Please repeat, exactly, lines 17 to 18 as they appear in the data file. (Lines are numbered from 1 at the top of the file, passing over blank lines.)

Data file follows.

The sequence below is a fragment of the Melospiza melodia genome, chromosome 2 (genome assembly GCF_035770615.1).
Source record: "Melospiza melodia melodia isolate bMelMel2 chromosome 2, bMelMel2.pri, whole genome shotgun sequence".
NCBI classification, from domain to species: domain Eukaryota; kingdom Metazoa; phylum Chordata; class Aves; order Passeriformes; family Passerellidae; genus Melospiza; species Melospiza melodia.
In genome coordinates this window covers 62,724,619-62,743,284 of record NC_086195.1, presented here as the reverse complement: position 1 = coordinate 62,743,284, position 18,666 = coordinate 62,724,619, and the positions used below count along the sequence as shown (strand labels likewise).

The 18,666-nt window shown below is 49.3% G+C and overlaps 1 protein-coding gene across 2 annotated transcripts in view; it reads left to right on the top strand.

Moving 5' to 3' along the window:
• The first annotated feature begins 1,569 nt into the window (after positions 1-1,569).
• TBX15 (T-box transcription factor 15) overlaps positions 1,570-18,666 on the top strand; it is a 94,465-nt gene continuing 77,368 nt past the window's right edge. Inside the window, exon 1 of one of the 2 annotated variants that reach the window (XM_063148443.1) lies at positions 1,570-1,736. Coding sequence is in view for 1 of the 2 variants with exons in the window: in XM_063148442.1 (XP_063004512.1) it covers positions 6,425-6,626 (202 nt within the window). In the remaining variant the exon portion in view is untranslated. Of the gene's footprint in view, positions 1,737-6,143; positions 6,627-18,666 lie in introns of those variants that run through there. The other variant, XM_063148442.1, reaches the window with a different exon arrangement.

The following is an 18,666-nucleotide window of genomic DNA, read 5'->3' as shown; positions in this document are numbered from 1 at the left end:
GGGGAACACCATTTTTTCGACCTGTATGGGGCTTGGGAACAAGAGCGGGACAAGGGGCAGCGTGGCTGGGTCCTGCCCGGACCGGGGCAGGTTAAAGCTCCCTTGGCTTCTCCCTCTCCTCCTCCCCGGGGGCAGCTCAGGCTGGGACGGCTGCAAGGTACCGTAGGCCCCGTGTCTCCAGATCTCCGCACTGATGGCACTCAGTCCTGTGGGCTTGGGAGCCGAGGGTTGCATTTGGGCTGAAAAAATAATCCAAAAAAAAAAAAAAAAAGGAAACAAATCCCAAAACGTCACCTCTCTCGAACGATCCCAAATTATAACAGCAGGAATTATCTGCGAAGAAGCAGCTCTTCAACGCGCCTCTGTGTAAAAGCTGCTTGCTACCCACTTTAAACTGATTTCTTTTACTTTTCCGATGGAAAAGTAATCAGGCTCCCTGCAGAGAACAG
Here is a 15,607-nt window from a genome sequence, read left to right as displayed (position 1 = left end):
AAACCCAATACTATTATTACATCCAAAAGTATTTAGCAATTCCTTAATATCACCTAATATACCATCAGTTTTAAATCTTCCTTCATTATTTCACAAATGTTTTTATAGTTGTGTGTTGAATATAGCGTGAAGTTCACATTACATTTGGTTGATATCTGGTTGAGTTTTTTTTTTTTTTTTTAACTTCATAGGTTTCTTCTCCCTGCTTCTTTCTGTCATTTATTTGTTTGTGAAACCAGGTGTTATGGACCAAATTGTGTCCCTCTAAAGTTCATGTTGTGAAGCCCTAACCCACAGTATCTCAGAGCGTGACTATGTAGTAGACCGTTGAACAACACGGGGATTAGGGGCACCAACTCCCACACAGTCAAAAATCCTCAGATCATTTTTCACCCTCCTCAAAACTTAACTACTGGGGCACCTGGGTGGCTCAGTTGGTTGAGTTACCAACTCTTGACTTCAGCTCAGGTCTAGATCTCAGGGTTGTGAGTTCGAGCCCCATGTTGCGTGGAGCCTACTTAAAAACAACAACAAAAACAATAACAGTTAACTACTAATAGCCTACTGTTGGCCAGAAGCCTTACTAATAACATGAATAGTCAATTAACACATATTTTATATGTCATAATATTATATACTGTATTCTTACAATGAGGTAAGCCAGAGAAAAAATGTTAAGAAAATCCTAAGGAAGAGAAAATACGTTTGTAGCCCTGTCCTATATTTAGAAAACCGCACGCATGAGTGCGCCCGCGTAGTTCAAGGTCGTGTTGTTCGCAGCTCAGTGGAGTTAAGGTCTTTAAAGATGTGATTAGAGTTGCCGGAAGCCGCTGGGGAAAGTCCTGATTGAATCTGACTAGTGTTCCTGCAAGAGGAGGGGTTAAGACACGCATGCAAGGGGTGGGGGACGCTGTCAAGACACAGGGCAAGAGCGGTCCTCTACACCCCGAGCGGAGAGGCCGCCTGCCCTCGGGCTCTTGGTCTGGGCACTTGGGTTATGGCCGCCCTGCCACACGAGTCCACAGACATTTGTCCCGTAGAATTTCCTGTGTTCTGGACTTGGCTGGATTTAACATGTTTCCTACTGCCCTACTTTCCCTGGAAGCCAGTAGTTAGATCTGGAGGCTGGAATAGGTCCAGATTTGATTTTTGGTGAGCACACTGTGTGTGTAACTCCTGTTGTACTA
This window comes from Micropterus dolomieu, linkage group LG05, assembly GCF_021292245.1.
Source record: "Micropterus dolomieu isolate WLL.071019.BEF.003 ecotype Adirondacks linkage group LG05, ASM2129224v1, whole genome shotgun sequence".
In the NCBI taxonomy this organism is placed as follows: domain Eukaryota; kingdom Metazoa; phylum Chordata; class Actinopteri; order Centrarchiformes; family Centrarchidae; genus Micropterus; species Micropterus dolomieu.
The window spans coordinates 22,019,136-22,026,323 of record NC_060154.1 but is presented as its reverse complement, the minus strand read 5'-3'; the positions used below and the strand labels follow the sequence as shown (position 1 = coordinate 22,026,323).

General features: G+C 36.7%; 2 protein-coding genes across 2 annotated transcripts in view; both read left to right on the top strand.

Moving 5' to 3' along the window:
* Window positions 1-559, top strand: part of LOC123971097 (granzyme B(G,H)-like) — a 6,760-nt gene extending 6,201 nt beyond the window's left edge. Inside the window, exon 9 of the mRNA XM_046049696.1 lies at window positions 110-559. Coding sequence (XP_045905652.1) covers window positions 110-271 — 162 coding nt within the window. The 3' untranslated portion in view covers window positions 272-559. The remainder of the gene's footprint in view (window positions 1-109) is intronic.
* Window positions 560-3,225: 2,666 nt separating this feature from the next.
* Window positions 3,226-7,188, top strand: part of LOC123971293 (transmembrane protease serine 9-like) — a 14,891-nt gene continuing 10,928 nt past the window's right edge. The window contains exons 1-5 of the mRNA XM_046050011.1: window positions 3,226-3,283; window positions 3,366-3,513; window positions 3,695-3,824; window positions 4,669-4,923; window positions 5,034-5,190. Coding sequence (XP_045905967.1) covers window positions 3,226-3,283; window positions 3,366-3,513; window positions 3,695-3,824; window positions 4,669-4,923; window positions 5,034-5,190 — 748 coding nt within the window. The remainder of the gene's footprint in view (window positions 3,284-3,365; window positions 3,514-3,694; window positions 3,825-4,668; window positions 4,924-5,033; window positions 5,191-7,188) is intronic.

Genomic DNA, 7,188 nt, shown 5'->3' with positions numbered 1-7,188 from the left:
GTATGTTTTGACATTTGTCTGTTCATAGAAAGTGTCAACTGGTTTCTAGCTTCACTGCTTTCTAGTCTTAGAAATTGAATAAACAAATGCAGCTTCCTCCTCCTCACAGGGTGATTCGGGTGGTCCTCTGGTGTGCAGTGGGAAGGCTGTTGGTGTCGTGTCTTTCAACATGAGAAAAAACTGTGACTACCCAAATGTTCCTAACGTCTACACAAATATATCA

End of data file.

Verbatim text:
General features: G+C 36.7%; 2 protein-coding genes across 2 annotated transcripts in view; both read left to right on the top strand.

Moving 5' to 3' along the window: